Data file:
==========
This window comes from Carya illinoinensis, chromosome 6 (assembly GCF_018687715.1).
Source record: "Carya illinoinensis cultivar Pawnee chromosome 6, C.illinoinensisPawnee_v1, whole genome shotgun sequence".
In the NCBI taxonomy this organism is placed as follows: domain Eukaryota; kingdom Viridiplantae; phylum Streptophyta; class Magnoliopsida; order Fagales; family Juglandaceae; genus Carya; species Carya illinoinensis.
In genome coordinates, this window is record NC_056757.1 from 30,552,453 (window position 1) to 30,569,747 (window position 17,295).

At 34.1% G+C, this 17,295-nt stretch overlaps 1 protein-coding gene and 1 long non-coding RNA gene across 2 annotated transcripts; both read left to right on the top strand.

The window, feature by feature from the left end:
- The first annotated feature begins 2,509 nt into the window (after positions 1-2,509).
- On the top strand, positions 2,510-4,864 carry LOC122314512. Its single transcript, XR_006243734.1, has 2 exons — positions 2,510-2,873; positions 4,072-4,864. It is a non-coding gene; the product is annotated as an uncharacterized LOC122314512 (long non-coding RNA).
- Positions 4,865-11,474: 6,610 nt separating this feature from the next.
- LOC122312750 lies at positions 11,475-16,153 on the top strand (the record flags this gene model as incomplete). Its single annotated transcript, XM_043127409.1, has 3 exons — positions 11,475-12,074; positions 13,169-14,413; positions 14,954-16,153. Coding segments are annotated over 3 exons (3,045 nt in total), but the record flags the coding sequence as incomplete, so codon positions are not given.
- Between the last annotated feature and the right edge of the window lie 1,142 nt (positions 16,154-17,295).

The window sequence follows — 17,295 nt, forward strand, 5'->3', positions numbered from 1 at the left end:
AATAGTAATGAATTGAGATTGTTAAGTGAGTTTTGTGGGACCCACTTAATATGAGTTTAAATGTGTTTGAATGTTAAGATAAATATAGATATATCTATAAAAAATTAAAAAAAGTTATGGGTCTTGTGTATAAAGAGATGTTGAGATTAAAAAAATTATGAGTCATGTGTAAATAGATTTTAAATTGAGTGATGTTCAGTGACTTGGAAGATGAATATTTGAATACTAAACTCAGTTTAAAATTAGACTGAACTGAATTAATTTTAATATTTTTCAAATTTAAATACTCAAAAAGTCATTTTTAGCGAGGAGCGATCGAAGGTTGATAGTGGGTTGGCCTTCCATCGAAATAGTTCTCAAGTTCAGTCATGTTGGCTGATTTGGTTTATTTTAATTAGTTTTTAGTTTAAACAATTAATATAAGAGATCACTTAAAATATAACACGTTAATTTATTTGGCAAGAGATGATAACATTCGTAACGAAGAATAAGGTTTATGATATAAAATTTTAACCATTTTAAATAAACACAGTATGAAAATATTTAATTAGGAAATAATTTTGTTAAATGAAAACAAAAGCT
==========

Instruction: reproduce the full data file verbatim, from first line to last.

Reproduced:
This window comes from Carya illinoinensis, chromosome 6 (assembly GCF_018687715.1).
Source record: "Carya illinoinensis cultivar Pawnee chromosome 6, C.illinoinensisPawnee_v1, whole genome shotgun sequence".
In the NCBI taxonomy this organism is placed as follows: domain Eukaryota; kingdom Viridiplantae; phylum Streptophyta; class Magnoliopsida; order Fagales; family Juglandaceae; genus Carya; species Carya illinoinensis.
In genome coordinates, this window is record NC_056757.1 from 30,552,453 (window position 1) to 30,569,747 (window position 17,295).

At 34.1% G+C, this 17,295-nt stretch overlaps 1 protein-coding gene and 1 long non-coding RNA gene across 2 annotated transcripts; both read left to right on the top strand.

The window, feature by feature from the left end:
- The first annotated feature begins 2,509 nt into the window (after positions 1-2,509).
- On the top strand, positions 2,510-4,864 carry LOC122314512. Its single transcript, XR_006243734.1, has 2 exons — positions 2,510-2,873; positions 4,072-4,864. It is a non-coding gene; the product is annotated as an uncharacterized LOC122314512 (long non-coding RNA).
- Positions 4,865-11,474: 6,610 nt separating this feature from the next.
- LOC122312750 lies at positions 11,475-16,153 on the top strand (the record flags this gene model as incomplete). Its single annotated transcript, XM_043127409.1, has 3 exons — positions 11,475-12,074; positions 13,169-14,413; positions 14,954-16,153. Coding segments are annotated over 3 exons (3,045 nt in total), but the record flags the coding sequence as incomplete, so codon positions are not given.
- Between the last annotated feature and the right edge of the window lie 1,142 nt (positions 16,154-17,295).

The window sequence follows — 17,295 nt, forward strand, 5'->3', positions numbered from 1 at the left end:
AATAGTAATGAATTGAGATTGTTAAGTGAGTTTTGTGGGACCCACTTAATATGAGTTTAAATGTGTTTGAATGTTAAGATAAATATAGATATATCTATAAAAAATTAAAAAAAGTTATGGGTCTTGTGTATAAAGAGATGTTGAGATTAAAAAAATTATGAGTCATGTGTAAATAGATTTTAAATTGAGTGATGTTCAGTGACTTGGAAGATGAATATTTGAATACTAAACTCAGTTTAAAATTAGACTGAACTGAATTAATTTTAATATTTTTCAAATTTAAATACTCAAAAAGTCATTTTTAGCGAGGAGCGATCGAAGGTTGATAGTGGGTTGGCCTTCCATCGAAATAGTTCTCAAGTTCAGTCATGTTGGCTGATTTGGTTTATTTTAATTAGTTTTTAGTTTAAACAATTAATATAAGAGATCACTTAAAATATAACACGTTAATTTATTTGGCAAGAGATGATAACATTCGTAACGAAGAATAAGGTTTATGATATAAAATTTTAACCATTTTAAATAAACACAGTATGAAAATATTTAATTAGGAAATAATTTTGTTAAATGAAAACAAAAGCT